Washington universities struggle to serve all their students’ mental health needs. Here’s why

David, a sophomore pre-med student at the University of Washington, was used to juggling a busy schedule: He was a wrestler, swimmer, and runner in high school and works 20 hours a week on top of a full course load.

Still, when he finally made it to campus this school year — attending labs in person for the first time after two years of online work — the stress was bubbling. Being on campus was challenging and exciting, but he felt higher expectations came with in-person learning.

“I felt like I had to have my foot pressed all the way down on the pedal 100% of the time, or else everything’s just gonna fall apart,” said David, who asked that only his middle name be used out of concern that speaking about mental health struggles could disqualify him from future professional opportunities.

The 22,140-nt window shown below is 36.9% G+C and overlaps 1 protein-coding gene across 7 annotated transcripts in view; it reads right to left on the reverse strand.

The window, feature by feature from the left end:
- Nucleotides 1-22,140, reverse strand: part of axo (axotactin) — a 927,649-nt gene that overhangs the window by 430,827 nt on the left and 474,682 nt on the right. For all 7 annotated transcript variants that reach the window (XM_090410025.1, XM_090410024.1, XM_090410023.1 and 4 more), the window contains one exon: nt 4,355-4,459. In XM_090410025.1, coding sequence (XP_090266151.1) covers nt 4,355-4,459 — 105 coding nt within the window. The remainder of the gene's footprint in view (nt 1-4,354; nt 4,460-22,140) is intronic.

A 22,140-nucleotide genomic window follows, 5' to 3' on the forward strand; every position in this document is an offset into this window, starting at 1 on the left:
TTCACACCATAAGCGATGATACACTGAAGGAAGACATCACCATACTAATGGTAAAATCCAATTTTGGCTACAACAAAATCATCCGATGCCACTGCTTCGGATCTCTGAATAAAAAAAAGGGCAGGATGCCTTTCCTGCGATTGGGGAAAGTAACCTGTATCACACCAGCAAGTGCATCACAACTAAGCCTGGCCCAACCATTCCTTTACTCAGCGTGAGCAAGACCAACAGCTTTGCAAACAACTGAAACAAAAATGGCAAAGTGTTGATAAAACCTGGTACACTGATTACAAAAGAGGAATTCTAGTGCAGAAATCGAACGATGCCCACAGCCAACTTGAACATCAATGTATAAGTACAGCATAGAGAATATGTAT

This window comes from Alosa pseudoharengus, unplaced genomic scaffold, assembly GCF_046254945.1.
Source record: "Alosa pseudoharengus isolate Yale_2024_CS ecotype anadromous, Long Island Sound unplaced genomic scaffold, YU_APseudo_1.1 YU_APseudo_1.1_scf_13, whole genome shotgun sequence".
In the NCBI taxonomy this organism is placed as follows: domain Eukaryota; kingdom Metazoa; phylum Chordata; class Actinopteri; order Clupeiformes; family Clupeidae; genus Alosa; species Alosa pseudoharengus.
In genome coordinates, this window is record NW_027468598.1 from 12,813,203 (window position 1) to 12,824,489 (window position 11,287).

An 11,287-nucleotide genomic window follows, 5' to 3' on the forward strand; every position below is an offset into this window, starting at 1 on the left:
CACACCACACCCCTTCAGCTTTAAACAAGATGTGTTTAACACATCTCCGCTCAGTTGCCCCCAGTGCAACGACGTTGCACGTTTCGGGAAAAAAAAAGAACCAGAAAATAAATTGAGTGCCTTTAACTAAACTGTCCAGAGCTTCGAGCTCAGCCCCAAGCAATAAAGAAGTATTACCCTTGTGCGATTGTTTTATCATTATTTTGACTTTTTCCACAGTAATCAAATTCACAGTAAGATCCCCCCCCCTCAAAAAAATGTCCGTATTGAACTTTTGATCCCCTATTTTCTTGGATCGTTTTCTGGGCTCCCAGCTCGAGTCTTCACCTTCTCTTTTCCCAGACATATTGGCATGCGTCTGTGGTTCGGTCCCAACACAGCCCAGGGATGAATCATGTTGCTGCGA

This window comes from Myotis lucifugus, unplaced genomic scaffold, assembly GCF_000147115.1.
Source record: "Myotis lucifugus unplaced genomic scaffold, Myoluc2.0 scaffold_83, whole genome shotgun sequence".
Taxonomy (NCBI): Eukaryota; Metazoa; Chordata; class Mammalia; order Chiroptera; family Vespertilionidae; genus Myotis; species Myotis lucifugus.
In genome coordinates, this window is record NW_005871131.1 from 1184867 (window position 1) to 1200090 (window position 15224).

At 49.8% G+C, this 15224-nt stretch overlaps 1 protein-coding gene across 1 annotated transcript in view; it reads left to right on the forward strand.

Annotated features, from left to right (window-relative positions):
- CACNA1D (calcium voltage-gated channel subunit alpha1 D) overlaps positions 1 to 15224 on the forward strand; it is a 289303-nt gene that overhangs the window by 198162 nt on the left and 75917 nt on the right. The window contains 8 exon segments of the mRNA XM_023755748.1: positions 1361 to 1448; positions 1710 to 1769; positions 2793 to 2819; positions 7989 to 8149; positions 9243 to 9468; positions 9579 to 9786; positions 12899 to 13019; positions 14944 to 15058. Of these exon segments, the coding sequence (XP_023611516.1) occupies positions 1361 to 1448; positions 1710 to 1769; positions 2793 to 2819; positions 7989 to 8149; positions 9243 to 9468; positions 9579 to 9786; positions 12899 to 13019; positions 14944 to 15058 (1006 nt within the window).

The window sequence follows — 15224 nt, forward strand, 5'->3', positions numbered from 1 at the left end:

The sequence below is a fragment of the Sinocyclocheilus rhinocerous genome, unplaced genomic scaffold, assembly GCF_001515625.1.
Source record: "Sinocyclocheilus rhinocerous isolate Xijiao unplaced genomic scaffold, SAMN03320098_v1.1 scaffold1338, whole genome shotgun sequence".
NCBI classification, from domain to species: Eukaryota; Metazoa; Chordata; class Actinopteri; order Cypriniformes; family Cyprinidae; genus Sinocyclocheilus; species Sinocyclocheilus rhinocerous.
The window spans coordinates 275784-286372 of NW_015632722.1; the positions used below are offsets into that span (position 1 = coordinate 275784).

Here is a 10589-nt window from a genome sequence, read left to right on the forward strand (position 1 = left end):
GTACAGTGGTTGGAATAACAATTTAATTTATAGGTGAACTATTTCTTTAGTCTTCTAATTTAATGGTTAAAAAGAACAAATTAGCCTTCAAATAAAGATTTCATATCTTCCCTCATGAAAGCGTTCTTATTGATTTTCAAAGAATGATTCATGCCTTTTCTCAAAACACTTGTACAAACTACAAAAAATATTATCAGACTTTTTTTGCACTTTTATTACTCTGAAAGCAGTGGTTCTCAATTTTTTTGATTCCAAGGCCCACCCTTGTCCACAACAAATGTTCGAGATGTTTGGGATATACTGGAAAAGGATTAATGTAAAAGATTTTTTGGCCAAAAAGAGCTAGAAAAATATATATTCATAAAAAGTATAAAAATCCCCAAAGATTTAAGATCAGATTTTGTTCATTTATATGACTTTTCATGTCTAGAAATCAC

David and many other students now back on college campuses are experiencing not only the stress that comes from entering young adulthood, but also the added burden of the COVID-19 pandemic as a backdrop. And while David was lucky to get mental health care, many college students experience long wait times to see a counselor as UW and other universities across Washington state struggle to keep up with demand. 

Even before the pandemic, college and university counseling systems couldn’t provide enough services for students. COVID-19 exacerbated the problem, and it worsened as students returned to classes in person.